All federal, state and local laws and regulations apply; void where prohibited. ELIGIBILITY: The Contest is open only to individuals. Employees of Bonnier Corporation and its parent companies, subsidiaries or agents, their immediate families (defined as parents, children, siblings, spouse and grandparents), and those domiciled with any of the foregoing are not eligible. TO ENTER: Submit your digital photographs: 50-75KB recommended, 1000KB maximum, JPEG format only; if accepted for publication, an image file size of at least 9MB (uncompressed) will be required. Each file should be named with your full name. Multiple entries should be named with your full name followed by consecutive numbers. E-mail your submission to PhotoChallenge@bonniercorp.com. Include your address, phone number, and e-mail, plus any pertinent technical information (camera, lens, exposure, film, filters, software). All information provided by entrant must be complete, true and correct. All submitted entries become the property of Sponsor and will not be acknowledged or returned; Sponsor is not responsible for lost, late, inaccurate, incomplete, damaged, illegible, or misdirected entries. All entries may be published on the Popular Photography web site. Nothing in these Contest rules obligate Sponsor to publish or otherwise use any photo submitted in connection with the Contest. Each entry must be submitted on an individual basis (i.e., no team, joint, or corporate entries) and all components of the entry must be the original creation of the submitting participant. Only non-commercial work may be submitted. Entries may not contain profanity, nudity, pornographic images, violent images, anti-competition messages, illegal material, or material that violates the rights of third parties. Entries may not include confidential information, trade secrets, trademarks or copyrighted material belonging to any person or entity other than the participant absent a suitable license or permission agreement (proof of which is required). Entries containing any forbidden matter or material otherwise deemed by Sponsor to be inappropriate will be disqualified. Online entries will be deemed submitted by the authorized account holder of the e-mail address submitted at time of entry. Sponsor will accept five (5) entries per person per month; entries in excess of that will be disqualified. JUDGING: A panel of judges consisting of Popular Photography editors will select the winning entry based equally upon the criteria of skill, originality, and relevance. By entering, you agree to be bound by these Official Rules, and that the decisions of the judges are final and binding in all respects. Judging will be completed by the 15th of each month, and potential winners will be notified by the 20th of each month. Sponsor reserves the right not to select any winning submissions based upon the quantity or content of submissions. Potential winners will be required to sign and return a sworn Affidavit of Eligibility and Liability and Publicity Release. If required documentation is not returned within seven (7) business days of notification, or if notification is returned as undeliverable, any prize will be forfeited and an alternate winner will be selected. PRIZE AWARDS: Prizes will be awarded within sixty (60) days after winner verification. No prize substitution or transfer is permitted, except that Sponsor reserves the right to substitute a prize of equal or greater value for any reason. All taxes and any other incidental expenses on Prizes are the sole responsibility of each winner. GENERAL RULES & LIMITATIONS: By entering, you represent that: (i) your entry is your own original work; and (ii) you own or have the rights to convey any and all right and title in any material submitted as part of your entry into the Contest. By entering, you grant to Sponsor a non-exclusive, worldwide, royalty-free license to edit, publish, promote, republish at any time in the future and otherwise use your submission, along with your name and likeness, in any and all media for any purpose, without further permission, notice or compensation (except where prohibited by law). By participating in the Contest, you agree to release Sponsor and its parent companies, affiliates, subsidiaries, employees, directors, officers, and agents from any and all liability, claims or actions of any kind whatsoever for injuries, damages or losses to persons and property which may be sustained in connection with the receipt, ownership, possession, use, or misuse of any prize. Sponsor is not responsible for technical, hardware or software failures, or other errors or problems which may occur in connection with the Contest, whether computer, network, technical, mechanical, typographical, printing, human or otherwise, including, without limitation, errors or problems which may occur in connection with the administration of the Contest, the processing or judging of entries, the announcement of the prizes, in any Contest-related materials, or that may limit prize fulfillment or a participant’s ability to enter the Contest. Sponsor reserves the right to amend these official rules and to permanently disqualify from the Contest any person it believes has intentionally violated these official rules. PRIVACY: By entering, you agree that the information you provide may be sent to promotional partners of the Sponsor(s). You may be contacted by the Sponsor(s) and/or promotional partners with future promotional offers. Information provided by you to participate in this Contest is subject to the privacy policies of the Sponsor(s).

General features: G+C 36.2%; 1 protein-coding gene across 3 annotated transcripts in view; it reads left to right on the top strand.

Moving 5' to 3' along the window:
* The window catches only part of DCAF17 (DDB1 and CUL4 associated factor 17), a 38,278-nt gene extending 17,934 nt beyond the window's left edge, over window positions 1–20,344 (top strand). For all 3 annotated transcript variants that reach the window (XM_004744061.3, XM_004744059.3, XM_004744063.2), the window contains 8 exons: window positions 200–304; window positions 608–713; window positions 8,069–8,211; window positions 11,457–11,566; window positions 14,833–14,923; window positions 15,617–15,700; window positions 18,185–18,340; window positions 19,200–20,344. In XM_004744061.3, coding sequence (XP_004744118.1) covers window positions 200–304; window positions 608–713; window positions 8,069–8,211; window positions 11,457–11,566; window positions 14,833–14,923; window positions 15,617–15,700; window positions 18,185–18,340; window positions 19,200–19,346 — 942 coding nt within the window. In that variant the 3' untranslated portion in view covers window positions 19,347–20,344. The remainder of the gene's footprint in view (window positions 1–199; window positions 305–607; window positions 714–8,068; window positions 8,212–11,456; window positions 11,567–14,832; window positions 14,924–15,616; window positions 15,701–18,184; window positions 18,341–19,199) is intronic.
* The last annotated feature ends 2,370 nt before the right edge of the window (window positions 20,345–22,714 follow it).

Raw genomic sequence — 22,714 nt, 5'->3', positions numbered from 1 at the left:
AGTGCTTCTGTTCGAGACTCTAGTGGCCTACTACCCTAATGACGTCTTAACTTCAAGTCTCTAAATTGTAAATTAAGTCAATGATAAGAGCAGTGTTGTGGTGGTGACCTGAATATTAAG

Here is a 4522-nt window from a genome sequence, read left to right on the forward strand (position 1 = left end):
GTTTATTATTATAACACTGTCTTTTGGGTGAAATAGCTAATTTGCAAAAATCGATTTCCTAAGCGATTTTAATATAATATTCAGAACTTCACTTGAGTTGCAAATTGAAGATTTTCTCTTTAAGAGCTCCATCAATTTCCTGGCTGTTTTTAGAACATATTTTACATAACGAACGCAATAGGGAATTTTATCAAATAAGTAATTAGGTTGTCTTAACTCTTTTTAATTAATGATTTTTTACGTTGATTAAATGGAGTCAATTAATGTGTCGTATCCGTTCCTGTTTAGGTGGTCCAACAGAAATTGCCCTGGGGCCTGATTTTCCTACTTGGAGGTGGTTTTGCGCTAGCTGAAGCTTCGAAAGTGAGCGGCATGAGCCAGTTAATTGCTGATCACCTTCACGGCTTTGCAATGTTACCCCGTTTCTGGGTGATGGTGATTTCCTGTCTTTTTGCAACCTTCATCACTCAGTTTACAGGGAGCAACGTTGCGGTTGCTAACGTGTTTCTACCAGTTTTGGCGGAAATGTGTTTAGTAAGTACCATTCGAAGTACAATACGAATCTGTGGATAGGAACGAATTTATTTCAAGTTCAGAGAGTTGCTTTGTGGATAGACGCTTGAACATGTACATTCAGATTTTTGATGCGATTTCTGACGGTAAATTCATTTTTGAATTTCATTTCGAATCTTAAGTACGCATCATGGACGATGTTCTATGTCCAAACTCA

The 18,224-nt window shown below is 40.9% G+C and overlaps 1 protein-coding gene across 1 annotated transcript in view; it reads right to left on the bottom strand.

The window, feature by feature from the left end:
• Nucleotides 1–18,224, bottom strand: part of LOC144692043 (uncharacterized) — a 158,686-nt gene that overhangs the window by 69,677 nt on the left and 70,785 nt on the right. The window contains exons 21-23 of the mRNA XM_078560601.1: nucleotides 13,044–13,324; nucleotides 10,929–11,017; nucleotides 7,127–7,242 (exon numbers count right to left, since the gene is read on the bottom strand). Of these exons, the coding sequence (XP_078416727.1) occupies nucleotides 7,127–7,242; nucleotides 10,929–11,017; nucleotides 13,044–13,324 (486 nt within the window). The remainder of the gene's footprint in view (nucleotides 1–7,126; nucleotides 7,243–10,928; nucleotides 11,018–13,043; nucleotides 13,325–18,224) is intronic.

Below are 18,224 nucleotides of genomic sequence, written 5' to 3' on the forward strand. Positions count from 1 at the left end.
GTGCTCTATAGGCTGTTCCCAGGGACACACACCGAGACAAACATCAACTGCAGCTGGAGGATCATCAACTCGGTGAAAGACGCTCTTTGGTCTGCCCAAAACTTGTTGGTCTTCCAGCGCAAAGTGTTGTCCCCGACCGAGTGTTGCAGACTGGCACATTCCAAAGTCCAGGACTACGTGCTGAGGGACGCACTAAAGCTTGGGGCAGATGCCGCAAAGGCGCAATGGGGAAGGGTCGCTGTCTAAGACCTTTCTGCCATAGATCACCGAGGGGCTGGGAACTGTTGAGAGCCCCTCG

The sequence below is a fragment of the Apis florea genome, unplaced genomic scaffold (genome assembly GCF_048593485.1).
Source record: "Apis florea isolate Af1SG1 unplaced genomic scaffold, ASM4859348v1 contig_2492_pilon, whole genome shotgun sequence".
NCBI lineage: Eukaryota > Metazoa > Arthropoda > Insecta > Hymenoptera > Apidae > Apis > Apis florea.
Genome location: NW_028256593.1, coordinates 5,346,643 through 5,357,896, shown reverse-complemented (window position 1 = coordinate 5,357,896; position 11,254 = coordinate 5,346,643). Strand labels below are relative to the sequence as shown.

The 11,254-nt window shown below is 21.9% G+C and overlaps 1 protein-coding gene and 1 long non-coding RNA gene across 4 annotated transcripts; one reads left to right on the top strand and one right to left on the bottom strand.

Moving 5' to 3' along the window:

June 2010 Winner